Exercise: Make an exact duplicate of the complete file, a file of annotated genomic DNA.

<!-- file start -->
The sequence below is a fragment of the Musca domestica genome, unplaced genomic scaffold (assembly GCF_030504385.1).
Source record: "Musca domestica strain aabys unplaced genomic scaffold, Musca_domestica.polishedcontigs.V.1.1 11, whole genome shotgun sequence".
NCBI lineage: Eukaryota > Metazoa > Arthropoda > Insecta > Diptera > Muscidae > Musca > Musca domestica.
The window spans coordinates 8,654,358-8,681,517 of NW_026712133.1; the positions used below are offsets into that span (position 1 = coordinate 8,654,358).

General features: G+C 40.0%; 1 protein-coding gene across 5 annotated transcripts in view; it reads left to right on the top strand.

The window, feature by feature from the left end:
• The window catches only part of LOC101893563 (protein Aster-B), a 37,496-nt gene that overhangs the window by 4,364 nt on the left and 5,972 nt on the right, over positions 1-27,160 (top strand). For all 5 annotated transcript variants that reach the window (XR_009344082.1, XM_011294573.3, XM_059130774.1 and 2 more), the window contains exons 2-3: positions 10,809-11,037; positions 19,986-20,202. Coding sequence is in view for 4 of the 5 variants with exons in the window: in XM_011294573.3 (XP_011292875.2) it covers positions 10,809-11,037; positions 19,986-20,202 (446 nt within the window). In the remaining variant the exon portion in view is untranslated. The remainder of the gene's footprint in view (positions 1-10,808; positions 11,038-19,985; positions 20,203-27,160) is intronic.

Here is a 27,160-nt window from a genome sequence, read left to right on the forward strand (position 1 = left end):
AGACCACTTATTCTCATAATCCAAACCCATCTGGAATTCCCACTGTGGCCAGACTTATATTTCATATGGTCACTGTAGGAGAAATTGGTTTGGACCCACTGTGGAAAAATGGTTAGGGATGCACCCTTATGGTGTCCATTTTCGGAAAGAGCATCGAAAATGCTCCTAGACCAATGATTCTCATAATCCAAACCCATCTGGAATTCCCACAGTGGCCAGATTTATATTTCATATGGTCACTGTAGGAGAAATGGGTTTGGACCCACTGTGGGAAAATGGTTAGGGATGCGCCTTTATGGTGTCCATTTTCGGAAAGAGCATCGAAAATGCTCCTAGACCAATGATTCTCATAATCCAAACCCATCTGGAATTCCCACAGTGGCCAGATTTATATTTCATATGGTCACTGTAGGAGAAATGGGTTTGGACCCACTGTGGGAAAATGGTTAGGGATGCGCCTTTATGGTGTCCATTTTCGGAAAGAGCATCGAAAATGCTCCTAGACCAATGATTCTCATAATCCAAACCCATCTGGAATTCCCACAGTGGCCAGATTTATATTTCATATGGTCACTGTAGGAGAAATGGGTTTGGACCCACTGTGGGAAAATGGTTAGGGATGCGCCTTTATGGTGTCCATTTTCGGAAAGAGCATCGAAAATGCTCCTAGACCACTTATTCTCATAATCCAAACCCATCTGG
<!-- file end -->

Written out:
The sequence below is a fragment of the Musca domestica genome, unplaced genomic scaffold (assembly GCF_030504385.1).
Source record: "Musca domestica strain aabys unplaced genomic scaffold, Musca_domestica.polishedcontigs.V.1.1 11, whole genome shotgun sequence".
NCBI lineage: Eukaryota > Metazoa > Arthropoda > Insecta > Diptera > Muscidae > Musca > Musca domestica.
The window spans coordinates 8,654,358-8,681,517 of NW_026712133.1; the positions used below are offsets into that span (position 1 = coordinate 8,654,358).

General features: G+C 40.0%; 1 protein-coding gene across 5 annotated transcripts in view; it reads left to right on the top strand.

The window, feature by feature from the left end:
• The window catches only part of LOC101893563 (protein Aster-B), a 37,496-nt gene that overhangs the window by 4,364 nt on the left and 5,972 nt on the right, over positions 1-27,160 (top strand). For all 5 annotated transcript variants that reach the window (XR_009344082.1, XM_011294573.3, XM_059130774.1 and 2 more), the window contains exons 2-3: positions 10,809-11,037; positions 19,986-20,202. Coding sequence is in view for 4 of the 5 variants with exons in the window: in XM_011294573.3 (XP_011292875.2) it covers positions 10,809-11,037; positions 19,986-20,202 (446 nt within the window). In the remaining variant the exon portion in view is untranslated. The remainder of the gene's footprint in view (positions 1-10,808; positions 11,038-19,985; positions 20,203-27,160) is intronic.

Here is a 27,160-nt window from a genome sequence, read left to right on the forward strand (position 1 = left end):
AGACCACTTATTCTCATAATCCAAACCCATCTGGAATTCCCACTGTGGCCAGACTTATATTTCATATGGTCACTGTAGGAGAAATTGGTTTGGACCCACTGTGGAAAAATGGTTAGGGATGCACCCTTATGGTGTCCATTTTCGGAAAGAGCATCGAAAATGCTCCTAGACCAATGATTCTCATAATCCAAACCCATCTGGAATTCCCACAGTGGCCAGATTTATATTTCATATGGTCACTGTAGGAGAAATGGGTTTGGACCCACTGTGGGAAAATGGTTAGGGATGCGCCTTTATGGTGTCCATTTTCGGAAAGAGCATCGAAAATGCTCCTAGACCAATGATTCTCATAATCCAAACCCATCTGGAATTCCCACAGTGGCCAGATTTATATTTCATATGGTCACTGTAGGAGAAATGGGTTTGGACCCACTGTGGGAAAATGGTTAGGGATGCGCCTTTATGGTGTCCATTTTCGGAAAGAGCATCGAAAATGCTCCTAGACCAATGATTCTCATAATCCAAACCCATCTGGAATTCCCACAGTGGCCAGATTTATATTTCATATGGTCACTGTAGGAGAAATGGGTTTGGACCCACTGTGGGAAAATGGTTAGGGATGCGCCTTTATGGTGTCCATTTTCGGAAAGAGCATCGAAAATGCTCCTAGACCACTTATTCTCATAATCCAAACCCATCTGG